Quantum entanglement in chemical reactions? Now there's a way to find out

Quantum entanglement in chemical reactions? Now there's a way to find out
Purdue researchers have modified a popular theorem for identifying quantum entanglement and applied it to chemical reactions. This quantum simulation of a chemical reaction yielding deuterium hydride validated the new method. Credit: Purdue University /Junxu Li

Scientists have long suspected that a quantum phenomenon might play a role in photosynthesis and other chemical reactions of nature, but don't know for sure because such a phenomenon is so difficult to identify.

Purdue University researchers have demonstrated a new way to measure the phenomenon of entanglement in chemical reactions—the ability of quantum particles to maintain a special correlation with each other over a large distance.

Uncovering exactly how chemical reactions work could bring ways to mimic or recreate them in new technologies, such as for designing better .

The study, published on Friday (Aug. 2) in Science Advances, generalizes a popular theorem called "Bell's inequality" to identify entanglement in chemical reactions. In addition to theoretical arguments, the researchers also validated the generalized inequality through a .

"No one has experimentally shown entanglement in chemical reactions yet because we haven't had a way to measure it. For the first time, we have a practical way to measure it," said Sabre Kais, a professor of chemistry at Purdue. "The question now is, can we use entanglement to our advantage to predict and control the outcome of chemical reactions?"

Since 1964, Bell's inequality has been widely validated and serves as a go-to test for identifying entanglement that can be described with discrete measurements, such as measuring the orientation of the spin of a quantum particle and then determining if that measurement is correlated with another particle's spin. If a system violates the inequality, then entanglement exists.

But describing entanglement in chemical reactions requires continuous measurements, such as the various angles of beams that scatter the reactants and force them to contact and transform into products. How the inputs are prepared determines the outputs of a chemical reaction.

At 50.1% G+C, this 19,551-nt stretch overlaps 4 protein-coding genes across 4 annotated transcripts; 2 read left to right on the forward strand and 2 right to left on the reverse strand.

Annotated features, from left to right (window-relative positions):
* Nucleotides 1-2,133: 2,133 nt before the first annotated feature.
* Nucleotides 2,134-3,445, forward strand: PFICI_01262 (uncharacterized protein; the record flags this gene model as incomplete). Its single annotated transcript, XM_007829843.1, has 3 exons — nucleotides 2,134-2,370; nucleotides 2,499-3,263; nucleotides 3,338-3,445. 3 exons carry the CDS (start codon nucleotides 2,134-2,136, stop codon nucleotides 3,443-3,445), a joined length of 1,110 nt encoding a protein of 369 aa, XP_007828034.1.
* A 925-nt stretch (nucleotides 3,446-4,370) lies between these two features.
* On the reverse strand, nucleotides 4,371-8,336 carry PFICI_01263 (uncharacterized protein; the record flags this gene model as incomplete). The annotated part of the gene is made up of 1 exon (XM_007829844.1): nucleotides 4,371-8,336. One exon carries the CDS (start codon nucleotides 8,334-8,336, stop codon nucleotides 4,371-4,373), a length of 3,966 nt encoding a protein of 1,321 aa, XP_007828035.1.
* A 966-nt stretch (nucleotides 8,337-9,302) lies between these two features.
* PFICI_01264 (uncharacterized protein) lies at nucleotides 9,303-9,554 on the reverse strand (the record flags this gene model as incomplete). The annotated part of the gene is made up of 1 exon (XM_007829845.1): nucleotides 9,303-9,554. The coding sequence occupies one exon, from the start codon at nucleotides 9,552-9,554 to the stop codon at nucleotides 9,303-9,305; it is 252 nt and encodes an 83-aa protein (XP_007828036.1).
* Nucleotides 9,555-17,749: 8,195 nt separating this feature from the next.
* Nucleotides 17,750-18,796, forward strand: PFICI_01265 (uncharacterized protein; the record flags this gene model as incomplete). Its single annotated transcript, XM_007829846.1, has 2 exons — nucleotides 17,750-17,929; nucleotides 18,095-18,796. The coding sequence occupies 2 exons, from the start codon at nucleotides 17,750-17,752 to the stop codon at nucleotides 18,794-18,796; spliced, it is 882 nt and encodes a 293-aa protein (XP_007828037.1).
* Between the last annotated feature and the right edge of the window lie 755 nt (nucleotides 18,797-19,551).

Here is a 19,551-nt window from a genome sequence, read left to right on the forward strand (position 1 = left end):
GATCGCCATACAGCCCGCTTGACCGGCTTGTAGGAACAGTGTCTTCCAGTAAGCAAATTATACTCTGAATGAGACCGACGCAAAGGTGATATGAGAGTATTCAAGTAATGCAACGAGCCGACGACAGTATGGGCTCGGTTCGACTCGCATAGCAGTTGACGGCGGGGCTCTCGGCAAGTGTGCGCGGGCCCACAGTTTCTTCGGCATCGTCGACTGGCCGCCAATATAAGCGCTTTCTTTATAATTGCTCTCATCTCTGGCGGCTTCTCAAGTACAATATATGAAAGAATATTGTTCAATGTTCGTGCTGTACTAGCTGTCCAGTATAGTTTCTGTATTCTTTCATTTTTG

Kais' team generalized Bell's inequality to include continuous measurements in chemical reactions. Previously, the theorem had been generalized to continuous measurements in photonic systems.

The team tested the generalized Bell's in a quantum simulation of a chemical reaction yielding the molecule deuterium hydride, building off of an experiment by Stanford University researchers that aimed to study the states of molecular interactions, published in 2018 in Nature Chemistry.

Because the simulations validated the Bells's theorem and showed that entanglement can be classified in , Kais' team proposes to further test the method on deuterium hydride in an experiment.

"We don't yet know what outputs we can control by taking advantage of entanglement in a reaction—just that these outputs will be different," Kais said. "Making measurable in these systems is an important first step."


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More information: "Entanglement classifier in chemical reactions" Science Advances (2019). DOI: 10.1126/sciadv.aax5283 , advances.sciencemag.org/content/5/8/eaax5283
Journal information: Science Advances , Nature Chemistry

Provided by Purdue University
Citation: Quantum entanglement in chemical reactions? Now there's a way to find out (2019, August 2) retrieved 21 August 2019 from https://phys.org/news/2019-08-quantum-entanglement-chemical-reactions.html
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Aug 03, 2019
Quantum entanglement in photosynthesis was proven years ago. This article is from 2010. There have been many others since. https://www.natur...phys1652

Aug 04, 2019
They are not so much studying entanglement in reactions as measuring entanglement (and other quantum) differences between bonds in H2 and HD molecules.

@gorbtw: I think it is still controversial. From a review I found: "However, it is not straightforward interpreting the spectra. Coherences may not just be electronic, but vibrational and/or both (vibronic)." [ https://www.ncbi....60822C66 ] The other review discuss it though. [ https://www.ncbi....80640C23 ].


Aug 04, 2019
I think they're crazy, but there's no sense not checking it. Maybe I'll be surprised; it wouldn't be the first time.

Aug 07, 2019
Untangle ya mind.

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